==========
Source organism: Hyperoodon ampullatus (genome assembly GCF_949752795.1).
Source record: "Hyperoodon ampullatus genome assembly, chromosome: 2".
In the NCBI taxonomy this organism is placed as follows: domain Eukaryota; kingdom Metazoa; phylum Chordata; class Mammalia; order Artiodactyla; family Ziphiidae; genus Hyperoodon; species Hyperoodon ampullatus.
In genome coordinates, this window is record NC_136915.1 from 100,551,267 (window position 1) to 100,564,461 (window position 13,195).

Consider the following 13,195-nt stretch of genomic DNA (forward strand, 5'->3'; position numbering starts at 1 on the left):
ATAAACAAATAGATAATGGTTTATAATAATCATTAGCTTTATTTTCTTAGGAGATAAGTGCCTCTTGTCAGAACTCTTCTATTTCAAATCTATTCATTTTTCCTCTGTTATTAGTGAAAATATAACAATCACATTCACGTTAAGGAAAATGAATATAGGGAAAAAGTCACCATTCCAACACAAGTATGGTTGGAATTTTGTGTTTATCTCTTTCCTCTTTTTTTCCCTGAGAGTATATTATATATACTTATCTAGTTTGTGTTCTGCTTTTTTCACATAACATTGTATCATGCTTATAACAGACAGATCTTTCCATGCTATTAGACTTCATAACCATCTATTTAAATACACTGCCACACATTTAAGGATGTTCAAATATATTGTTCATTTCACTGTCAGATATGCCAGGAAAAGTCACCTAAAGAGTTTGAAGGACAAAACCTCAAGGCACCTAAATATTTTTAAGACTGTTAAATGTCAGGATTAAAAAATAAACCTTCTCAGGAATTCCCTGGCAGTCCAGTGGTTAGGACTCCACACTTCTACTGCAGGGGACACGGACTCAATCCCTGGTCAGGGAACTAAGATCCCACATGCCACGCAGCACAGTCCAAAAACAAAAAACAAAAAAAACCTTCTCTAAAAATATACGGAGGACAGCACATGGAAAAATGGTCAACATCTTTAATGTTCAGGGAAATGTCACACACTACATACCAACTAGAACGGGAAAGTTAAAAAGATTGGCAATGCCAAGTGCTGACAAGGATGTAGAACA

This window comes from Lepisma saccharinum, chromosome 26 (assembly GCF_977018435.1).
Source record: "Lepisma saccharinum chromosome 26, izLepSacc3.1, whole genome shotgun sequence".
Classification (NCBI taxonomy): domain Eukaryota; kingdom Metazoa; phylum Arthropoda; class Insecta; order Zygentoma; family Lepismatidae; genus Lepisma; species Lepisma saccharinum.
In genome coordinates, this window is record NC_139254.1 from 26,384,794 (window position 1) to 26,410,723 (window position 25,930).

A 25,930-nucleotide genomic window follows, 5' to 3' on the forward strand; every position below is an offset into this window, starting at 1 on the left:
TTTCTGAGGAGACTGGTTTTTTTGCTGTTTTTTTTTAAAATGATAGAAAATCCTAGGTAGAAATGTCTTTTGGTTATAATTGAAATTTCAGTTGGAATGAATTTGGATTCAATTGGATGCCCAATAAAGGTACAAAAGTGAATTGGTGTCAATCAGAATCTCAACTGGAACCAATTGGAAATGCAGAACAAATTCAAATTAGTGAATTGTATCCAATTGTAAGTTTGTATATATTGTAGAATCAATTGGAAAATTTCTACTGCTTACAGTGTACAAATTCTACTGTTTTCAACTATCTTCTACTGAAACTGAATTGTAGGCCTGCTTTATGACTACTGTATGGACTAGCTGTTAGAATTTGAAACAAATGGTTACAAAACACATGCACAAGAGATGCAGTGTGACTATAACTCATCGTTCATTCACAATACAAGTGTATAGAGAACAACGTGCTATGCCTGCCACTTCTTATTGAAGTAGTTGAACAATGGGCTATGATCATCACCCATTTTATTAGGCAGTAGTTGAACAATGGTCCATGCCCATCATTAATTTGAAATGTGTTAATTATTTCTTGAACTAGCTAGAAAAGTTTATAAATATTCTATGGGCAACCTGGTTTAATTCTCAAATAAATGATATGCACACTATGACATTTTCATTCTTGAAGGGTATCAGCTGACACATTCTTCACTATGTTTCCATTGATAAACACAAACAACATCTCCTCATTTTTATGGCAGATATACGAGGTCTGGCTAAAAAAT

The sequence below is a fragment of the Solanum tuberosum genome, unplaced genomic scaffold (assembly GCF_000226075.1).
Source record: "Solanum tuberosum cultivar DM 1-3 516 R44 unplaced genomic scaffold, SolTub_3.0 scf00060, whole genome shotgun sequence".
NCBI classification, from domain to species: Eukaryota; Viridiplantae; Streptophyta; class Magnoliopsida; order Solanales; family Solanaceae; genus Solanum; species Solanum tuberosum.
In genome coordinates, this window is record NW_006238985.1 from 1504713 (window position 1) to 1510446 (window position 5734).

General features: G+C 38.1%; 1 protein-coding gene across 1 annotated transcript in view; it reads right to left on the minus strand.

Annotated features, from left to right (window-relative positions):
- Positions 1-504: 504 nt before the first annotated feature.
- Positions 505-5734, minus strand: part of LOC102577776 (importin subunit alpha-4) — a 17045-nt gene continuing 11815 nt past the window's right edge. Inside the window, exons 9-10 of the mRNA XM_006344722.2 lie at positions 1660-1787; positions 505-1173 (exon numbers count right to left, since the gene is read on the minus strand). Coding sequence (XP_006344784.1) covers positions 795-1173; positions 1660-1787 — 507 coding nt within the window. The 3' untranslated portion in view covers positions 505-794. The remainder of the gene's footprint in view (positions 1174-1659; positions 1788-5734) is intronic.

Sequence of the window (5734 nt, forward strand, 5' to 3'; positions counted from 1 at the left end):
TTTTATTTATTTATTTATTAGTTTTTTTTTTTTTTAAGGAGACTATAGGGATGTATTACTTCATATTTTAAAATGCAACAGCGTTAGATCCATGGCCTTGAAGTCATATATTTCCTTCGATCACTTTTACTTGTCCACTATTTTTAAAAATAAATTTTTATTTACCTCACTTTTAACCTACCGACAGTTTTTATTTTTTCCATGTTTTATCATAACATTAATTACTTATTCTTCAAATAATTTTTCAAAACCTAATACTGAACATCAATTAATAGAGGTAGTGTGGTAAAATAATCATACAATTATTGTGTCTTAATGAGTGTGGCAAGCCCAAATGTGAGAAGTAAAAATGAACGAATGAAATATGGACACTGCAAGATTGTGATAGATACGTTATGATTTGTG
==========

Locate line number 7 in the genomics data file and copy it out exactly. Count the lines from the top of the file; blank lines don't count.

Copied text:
This window comes from Lepisma saccharinum, chromosome 26 (assembly GCF_977018435.1).